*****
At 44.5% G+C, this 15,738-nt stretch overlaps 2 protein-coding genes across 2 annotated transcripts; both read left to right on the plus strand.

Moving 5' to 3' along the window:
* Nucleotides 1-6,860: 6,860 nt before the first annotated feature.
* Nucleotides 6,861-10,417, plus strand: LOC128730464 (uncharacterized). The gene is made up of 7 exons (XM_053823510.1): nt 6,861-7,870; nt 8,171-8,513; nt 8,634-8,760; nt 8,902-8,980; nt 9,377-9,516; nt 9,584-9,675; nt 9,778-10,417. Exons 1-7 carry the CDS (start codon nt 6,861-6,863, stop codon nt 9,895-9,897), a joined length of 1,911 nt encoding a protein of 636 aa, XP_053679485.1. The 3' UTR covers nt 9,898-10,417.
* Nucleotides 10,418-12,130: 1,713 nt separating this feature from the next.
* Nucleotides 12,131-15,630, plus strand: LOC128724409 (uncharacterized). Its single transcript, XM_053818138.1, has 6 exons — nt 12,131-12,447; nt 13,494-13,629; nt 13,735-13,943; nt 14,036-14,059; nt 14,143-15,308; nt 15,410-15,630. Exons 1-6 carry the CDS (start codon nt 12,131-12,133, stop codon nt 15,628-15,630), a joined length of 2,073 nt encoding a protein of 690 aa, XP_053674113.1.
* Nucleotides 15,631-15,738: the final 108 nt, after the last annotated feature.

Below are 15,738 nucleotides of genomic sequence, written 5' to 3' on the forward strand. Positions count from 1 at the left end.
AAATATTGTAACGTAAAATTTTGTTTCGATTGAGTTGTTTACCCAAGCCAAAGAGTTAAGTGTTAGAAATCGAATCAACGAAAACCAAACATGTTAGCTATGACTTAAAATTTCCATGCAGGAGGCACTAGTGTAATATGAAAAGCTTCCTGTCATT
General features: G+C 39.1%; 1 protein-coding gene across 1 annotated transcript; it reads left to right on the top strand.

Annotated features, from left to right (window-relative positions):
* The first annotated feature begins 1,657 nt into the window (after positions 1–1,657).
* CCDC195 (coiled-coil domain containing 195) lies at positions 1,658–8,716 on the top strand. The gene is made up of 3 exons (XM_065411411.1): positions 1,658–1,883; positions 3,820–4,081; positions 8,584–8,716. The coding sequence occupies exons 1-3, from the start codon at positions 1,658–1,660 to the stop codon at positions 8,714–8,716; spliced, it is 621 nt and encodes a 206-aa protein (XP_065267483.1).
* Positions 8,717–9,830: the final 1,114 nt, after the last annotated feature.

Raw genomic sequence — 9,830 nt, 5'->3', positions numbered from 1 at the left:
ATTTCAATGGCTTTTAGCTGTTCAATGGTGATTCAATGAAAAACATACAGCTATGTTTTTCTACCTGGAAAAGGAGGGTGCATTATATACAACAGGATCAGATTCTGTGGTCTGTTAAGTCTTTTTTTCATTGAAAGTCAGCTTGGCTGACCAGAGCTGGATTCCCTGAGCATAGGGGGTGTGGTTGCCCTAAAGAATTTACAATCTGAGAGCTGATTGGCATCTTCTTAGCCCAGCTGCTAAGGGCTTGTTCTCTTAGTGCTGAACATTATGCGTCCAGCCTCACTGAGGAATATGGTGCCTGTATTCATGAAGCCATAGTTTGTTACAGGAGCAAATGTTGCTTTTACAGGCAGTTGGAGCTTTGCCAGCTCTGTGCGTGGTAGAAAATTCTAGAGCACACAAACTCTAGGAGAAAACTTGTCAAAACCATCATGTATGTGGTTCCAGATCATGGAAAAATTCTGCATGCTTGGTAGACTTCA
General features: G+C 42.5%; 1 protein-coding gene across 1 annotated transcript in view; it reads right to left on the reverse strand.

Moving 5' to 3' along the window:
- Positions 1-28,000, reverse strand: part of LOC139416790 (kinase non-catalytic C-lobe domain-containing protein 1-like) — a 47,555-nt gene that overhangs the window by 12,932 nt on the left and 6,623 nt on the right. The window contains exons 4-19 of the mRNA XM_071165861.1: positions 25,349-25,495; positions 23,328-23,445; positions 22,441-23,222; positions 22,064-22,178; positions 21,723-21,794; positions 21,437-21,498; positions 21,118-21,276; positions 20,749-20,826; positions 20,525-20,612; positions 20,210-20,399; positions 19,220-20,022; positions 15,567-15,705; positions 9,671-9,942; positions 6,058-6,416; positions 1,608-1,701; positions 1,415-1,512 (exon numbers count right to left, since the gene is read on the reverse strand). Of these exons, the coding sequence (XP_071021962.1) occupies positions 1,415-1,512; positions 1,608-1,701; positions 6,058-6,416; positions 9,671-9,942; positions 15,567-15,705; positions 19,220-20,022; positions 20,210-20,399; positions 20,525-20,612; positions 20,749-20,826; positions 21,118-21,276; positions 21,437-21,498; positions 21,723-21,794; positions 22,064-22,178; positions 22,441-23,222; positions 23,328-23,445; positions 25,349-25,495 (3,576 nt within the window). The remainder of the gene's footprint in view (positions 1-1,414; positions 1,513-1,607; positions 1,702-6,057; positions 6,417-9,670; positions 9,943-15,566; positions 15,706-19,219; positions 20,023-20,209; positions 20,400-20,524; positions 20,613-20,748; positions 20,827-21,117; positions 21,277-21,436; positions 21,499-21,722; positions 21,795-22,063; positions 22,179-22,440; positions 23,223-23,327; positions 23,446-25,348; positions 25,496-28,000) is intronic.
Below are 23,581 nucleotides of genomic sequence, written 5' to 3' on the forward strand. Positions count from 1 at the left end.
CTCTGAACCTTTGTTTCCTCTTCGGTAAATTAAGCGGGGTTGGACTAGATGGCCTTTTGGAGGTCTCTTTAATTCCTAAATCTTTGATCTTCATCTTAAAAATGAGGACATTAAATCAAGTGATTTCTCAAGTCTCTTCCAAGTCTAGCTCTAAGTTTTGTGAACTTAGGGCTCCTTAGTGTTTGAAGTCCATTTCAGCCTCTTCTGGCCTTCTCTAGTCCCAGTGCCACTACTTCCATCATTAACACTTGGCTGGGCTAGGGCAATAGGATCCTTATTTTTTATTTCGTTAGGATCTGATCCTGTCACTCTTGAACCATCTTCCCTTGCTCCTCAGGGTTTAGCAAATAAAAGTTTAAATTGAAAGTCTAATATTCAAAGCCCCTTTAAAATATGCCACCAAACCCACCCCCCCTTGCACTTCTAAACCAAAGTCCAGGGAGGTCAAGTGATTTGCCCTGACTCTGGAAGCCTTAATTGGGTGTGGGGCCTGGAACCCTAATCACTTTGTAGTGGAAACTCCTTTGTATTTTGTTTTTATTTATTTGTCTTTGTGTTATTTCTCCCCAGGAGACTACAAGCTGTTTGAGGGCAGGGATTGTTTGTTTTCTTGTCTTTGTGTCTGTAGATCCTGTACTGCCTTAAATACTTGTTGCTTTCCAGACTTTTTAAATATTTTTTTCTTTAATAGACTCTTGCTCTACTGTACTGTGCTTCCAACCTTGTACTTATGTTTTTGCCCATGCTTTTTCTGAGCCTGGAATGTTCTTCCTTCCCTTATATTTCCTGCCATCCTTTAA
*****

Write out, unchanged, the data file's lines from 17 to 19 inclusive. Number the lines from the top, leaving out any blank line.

General features: G+C 42.5%; 1 protein-coding gene across 1 annotated transcript in view; it reads right to left on the reverse strand.

Moving 5' to 3' along the window:
- Positions 1-28,000, reverse strand: part of LOC139416790 (kinase non-catalytic C-lobe domain-containing protein 1-like) — a 47,555-nt gene that overhangs the window by 12,932 nt on the left and 6,623 nt on the right. The window contains exons 4-19 of the mRNA XM_071165861.1: positions 25,349-25,495; positions 23,328-23,445; positions 22,441-23,222; positions 22,064-22,178; positions 21,723-21,794; positions 21,437-21,498; positions 21,118-21,276; positions 20,749-20,826; positions 20,525-20,612; positions 20,210-20,399; positions 19,220-20,022; positions 15,567-15,705; positions 9,671-9,942; positions 6,058-6,416; positions 1,608-1,701; positions 1,415-1,512 (exon numbers count right to left, since the gene is read on the reverse strand). Of these exons, the coding sequence (XP_071021962.1) occupies positions 1,415-1,512; positions 1,608-1,701; positions 6,058-6,416; positions 9,671-9,942; positions 15,567-15,705; positions 19,220-20,022; positions 20,210-20,399; positions 20,525-20,612; positions 20,749-20,826; positions 21,118-21,276; positions 21,437-21,498; positions 21,723-21,794; positions 22,064-22,178; positions 22,441-23,222; positions 23,328-23,445; positions 25,349-25,495 (3,576 nt within the window). The remainder of the gene's footprint in view (positions 1-1,414; positions 1,513-1,607; positions 1,702-6,057; positions 6,417-9,670; positions 9,943-15,566; positions 15,706-19,219; positions 20,023-20,209; positions 20,400-20,524; positions 20,613-20,748; positions 20,827-21,117; positions 21,277-21,436; positions 21,499-21,722; positions 21,795-22,063; positions 22,179-22,440; positions 23,223-23,327; positions 23,446-25,348; positions 25,496-28,000) is intronic.